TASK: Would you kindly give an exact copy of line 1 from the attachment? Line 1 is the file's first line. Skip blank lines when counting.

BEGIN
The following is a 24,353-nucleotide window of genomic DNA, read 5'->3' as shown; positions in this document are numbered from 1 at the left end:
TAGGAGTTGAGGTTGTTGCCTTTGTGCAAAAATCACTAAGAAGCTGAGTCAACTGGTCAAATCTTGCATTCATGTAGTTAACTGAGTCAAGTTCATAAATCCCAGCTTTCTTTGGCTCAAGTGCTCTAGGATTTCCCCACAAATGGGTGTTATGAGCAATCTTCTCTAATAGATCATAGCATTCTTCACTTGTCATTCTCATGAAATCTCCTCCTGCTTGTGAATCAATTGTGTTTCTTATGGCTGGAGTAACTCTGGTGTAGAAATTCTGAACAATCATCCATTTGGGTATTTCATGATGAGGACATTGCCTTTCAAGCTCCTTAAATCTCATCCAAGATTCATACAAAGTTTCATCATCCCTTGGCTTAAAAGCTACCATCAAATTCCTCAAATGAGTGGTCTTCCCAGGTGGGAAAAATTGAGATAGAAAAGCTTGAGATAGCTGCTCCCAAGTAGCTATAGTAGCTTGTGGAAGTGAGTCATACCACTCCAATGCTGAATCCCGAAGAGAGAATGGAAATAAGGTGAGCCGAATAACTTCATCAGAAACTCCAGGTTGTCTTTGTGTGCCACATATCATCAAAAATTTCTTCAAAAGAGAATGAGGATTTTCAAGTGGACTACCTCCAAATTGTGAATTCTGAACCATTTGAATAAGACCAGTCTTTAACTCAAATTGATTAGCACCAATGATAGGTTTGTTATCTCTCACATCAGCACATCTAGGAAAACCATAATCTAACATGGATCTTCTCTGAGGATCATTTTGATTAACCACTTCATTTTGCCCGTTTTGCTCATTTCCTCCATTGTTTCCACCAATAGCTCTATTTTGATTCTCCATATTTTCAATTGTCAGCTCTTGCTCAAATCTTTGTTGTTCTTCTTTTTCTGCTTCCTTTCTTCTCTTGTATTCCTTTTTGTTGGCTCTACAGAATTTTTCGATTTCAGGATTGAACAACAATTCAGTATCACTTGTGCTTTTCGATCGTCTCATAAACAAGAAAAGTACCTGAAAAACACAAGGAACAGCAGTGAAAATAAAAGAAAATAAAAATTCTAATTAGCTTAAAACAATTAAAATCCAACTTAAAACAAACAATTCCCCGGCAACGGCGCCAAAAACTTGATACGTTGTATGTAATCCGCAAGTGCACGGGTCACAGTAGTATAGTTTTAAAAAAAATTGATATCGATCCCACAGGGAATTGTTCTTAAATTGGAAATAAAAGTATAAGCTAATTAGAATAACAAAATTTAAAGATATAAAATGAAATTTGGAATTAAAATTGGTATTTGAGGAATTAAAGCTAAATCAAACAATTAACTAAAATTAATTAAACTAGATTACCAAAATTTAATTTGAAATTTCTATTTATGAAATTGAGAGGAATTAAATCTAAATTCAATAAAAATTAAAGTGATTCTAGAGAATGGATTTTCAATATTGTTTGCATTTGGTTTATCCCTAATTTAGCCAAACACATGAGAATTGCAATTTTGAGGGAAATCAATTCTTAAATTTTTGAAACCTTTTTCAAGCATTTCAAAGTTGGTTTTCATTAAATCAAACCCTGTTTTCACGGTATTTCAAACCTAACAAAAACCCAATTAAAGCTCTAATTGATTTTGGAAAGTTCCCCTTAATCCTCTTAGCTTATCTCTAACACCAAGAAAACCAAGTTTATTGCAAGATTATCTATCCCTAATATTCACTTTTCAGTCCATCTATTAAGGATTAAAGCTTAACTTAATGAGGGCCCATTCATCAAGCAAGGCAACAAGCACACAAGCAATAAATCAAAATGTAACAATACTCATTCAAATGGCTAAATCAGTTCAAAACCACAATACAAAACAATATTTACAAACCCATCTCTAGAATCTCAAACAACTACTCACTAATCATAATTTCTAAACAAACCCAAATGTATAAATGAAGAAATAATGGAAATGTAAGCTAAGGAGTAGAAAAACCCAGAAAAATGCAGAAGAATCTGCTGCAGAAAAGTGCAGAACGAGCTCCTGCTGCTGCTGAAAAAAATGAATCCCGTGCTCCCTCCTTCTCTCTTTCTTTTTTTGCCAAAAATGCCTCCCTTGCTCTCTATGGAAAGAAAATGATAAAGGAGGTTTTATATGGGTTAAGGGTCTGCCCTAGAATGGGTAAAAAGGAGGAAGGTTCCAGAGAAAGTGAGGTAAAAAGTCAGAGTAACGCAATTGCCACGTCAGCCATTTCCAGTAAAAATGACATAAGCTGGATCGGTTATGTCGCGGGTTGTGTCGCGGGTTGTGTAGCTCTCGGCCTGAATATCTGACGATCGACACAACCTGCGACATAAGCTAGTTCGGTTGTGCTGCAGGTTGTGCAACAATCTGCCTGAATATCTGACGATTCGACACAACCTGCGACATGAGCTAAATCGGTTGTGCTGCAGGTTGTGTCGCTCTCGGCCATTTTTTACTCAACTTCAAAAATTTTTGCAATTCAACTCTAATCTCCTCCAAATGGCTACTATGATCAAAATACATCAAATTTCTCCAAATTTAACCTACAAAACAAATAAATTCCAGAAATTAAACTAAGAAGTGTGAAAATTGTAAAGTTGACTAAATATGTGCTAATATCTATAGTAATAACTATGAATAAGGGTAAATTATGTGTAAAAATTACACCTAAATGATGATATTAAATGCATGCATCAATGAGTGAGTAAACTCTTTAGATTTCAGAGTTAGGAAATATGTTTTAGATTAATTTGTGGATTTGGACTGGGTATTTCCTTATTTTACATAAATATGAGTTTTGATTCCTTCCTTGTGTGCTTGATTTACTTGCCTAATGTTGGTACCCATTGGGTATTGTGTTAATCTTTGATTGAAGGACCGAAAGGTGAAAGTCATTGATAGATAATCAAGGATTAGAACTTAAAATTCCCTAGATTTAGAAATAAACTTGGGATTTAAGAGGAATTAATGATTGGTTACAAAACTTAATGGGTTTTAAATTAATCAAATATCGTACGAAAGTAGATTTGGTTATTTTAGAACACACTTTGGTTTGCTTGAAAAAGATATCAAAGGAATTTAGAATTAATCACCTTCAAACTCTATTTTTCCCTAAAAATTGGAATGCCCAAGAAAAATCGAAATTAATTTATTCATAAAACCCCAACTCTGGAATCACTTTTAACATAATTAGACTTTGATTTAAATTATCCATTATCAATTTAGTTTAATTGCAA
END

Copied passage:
The following is a 24,353-nucleotide window of genomic DNA, read 5'->3' as shown; positions in this document are numbered from 1 at the left end: